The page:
There is no bigger red flag for a business than when they are constantly seeking new people. If the majority of those are contractors, the flag doubles in size. The market does not allow growth without significant projects to justify the expansion. Unless the organisation has won large deals, the likely cause is turnover. Companies promote their ability to attract and retain quality people and while they succeed with attraction, they struggle with retention. Gaining a reputation as a “churn and burn” workplace drives clients to follow suit and stay away. Do not underestimate your clients’ loyalty to your staff.
I have been “cautioned” over the years about giving away free knowledge through blogs, social media posts, and articles. While disguised as advice, their intent has always appeared to come from a hidden agenda to package my thoughts and sell them to the highest bidder. My intent has always been to be thought provoking and to engage in discussions around the digital challenges that face humanity. Action is more likely when driven by internal motivation rather than external direction. For Cyber Security challenges, I am sure we agree that we need all the help we can get, free or otherwise.
I have often said that, “Information Technology is the only industry whose growth is dependent on the problems it creates” with good reason. Touted as a solution that will eliminate human error, we forget that humans create technology which is therefore susceptible to human error itself. If technology was perfect, there would be no operating system patches, upgrades, or vulnerabilities to address. Often, in the rush to get new technology to market, corners are cut and issues overlooked. Good becomes simply good enough. The inevitable impact is that problems arise and must be dealt with, driving growth. And more problems.
The balance between work and home life seems to be more concept than reality. Often used as a marketing ploy to lure talent, many organisations seem to drop the ball when it comes to promoting equilibrium and looking after their people. We are equally guilty of failing to hold business to its word or looking after our own best interests. My doctor once told me that “We work to live, not live to work” and coming from a medical professional, it is solid advice. Sacrificing your health, friends, and family to pursue someone else’s dream can become your own nightmare.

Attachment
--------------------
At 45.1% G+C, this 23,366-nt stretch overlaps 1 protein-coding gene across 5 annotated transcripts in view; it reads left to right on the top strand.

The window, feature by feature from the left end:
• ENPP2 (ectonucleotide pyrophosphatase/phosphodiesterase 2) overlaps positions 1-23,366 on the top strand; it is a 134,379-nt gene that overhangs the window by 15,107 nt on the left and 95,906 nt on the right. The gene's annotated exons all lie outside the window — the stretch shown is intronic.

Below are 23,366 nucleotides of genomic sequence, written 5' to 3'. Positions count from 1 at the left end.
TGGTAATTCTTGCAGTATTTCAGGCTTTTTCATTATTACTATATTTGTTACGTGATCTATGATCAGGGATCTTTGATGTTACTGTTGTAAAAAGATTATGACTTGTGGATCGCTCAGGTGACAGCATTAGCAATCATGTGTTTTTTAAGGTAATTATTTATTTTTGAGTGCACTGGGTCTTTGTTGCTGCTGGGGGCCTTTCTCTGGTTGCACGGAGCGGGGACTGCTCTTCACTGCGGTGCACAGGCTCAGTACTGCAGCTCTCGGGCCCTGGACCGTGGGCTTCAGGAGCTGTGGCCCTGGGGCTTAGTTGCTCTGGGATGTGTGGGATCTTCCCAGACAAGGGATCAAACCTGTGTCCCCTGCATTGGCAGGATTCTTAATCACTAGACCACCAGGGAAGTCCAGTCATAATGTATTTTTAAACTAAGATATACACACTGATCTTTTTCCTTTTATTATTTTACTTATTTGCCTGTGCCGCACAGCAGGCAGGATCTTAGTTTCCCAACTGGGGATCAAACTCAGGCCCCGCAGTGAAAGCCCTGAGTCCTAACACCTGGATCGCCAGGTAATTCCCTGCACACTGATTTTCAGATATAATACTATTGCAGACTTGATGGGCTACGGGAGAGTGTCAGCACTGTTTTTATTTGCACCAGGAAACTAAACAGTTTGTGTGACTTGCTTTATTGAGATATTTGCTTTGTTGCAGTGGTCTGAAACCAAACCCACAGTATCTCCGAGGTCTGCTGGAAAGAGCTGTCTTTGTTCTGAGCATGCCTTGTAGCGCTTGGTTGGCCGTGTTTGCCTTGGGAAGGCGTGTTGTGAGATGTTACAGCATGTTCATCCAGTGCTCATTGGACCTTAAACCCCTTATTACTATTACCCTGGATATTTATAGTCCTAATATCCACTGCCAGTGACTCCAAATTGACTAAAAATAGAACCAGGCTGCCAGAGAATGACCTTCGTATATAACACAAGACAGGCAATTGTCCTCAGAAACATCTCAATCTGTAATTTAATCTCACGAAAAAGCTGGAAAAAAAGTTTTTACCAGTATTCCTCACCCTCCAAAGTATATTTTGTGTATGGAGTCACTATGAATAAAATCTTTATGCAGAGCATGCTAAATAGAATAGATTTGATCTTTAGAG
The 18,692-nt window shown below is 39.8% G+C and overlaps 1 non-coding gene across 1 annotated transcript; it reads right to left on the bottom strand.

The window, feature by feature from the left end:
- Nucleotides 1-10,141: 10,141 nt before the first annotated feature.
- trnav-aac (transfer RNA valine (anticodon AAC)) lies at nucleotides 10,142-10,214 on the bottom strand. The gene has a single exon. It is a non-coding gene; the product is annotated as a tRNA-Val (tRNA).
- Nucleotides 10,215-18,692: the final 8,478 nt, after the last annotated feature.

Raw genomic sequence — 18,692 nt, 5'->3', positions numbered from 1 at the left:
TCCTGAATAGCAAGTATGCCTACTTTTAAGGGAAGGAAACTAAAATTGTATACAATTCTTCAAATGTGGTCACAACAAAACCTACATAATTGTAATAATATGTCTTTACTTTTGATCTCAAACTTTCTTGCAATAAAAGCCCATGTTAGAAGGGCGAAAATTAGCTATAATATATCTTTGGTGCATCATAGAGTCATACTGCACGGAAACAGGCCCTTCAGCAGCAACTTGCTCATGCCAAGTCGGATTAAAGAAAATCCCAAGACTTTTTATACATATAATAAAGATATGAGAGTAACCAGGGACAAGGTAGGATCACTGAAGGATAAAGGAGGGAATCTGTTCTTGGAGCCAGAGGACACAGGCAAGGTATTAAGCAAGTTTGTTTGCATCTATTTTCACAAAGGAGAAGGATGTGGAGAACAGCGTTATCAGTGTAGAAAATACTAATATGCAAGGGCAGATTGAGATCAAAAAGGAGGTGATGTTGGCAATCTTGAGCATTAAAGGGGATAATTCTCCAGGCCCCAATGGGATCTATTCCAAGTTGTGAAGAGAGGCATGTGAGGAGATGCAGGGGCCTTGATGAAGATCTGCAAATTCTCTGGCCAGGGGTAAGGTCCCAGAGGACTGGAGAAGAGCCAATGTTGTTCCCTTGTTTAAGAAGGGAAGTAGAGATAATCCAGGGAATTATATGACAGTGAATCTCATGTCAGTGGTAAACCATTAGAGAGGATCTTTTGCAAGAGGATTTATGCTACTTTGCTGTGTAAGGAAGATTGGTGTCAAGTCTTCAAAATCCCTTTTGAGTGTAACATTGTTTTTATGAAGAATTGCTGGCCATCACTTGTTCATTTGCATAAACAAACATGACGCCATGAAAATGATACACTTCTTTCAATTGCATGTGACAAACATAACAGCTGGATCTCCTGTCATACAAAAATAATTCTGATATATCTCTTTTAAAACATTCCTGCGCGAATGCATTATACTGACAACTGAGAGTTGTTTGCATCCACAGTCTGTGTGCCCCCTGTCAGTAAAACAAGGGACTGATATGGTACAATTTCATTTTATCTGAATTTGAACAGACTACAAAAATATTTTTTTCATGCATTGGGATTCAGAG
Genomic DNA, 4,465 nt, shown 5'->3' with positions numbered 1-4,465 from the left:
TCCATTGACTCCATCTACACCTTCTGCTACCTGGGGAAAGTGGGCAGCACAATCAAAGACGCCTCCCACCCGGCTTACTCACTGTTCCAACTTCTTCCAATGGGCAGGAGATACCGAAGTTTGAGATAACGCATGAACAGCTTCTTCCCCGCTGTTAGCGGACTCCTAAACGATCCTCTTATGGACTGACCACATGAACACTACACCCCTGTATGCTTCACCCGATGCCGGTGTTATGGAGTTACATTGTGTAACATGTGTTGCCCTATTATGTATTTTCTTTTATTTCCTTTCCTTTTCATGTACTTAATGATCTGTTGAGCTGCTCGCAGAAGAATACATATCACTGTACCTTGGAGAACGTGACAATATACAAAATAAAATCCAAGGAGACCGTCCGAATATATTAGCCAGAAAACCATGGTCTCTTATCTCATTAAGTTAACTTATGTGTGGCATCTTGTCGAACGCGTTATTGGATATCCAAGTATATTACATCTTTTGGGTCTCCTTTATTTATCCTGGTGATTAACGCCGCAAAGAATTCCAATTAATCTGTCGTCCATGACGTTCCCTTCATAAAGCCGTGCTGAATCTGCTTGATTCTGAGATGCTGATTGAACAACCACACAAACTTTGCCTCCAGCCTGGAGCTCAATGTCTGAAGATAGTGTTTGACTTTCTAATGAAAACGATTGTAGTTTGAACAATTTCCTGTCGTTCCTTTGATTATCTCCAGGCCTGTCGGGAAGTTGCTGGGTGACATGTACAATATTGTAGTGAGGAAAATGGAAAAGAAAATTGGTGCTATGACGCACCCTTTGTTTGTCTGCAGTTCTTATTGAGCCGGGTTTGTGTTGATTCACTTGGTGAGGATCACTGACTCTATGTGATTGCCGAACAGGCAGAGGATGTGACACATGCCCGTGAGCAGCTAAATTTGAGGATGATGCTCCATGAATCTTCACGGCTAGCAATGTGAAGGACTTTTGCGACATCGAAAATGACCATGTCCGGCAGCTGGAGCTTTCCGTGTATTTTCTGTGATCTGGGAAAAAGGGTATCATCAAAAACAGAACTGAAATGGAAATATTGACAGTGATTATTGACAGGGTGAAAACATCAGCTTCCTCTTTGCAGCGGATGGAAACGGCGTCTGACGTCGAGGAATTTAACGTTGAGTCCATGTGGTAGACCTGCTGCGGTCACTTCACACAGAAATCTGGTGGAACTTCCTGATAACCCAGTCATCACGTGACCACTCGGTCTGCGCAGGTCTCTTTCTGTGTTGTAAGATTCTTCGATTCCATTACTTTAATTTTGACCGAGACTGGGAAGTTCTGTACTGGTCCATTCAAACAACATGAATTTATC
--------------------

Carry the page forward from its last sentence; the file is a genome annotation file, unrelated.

There are two crucial steps in achieving adequate cyber security. The first is moving from ignorance to awareness. The second is moving from awareness to action. Many would agree that getting the visibility we lack is critical, making the first step achievable through awareness activities, education, and readily-available tools. Unfortunately, achieving the second step can seem impossible when, despite having all the information before us, we fail to act, rendering the achievement of awareness moot. Knowing where you are does not guarantee knowing how to get where you need to be, but we must begin somewhere to eventually arrive there.
The more communication technology we have, the less we actually communicate. It is both intriguing and disheartening to observe individuals together communicating with anyone but the person right in front of them. Mobile technology should complement, rather than replace, human interaction. One may witness the visible frustration when only one is preoccupied with their mobile device; the resentment is very obvious. This manner of interaction is reminiscent of television channel surfing where we do not care what is on, but rather “what else” is on. When will we recognise the most interesting “program” is the one we are already watching?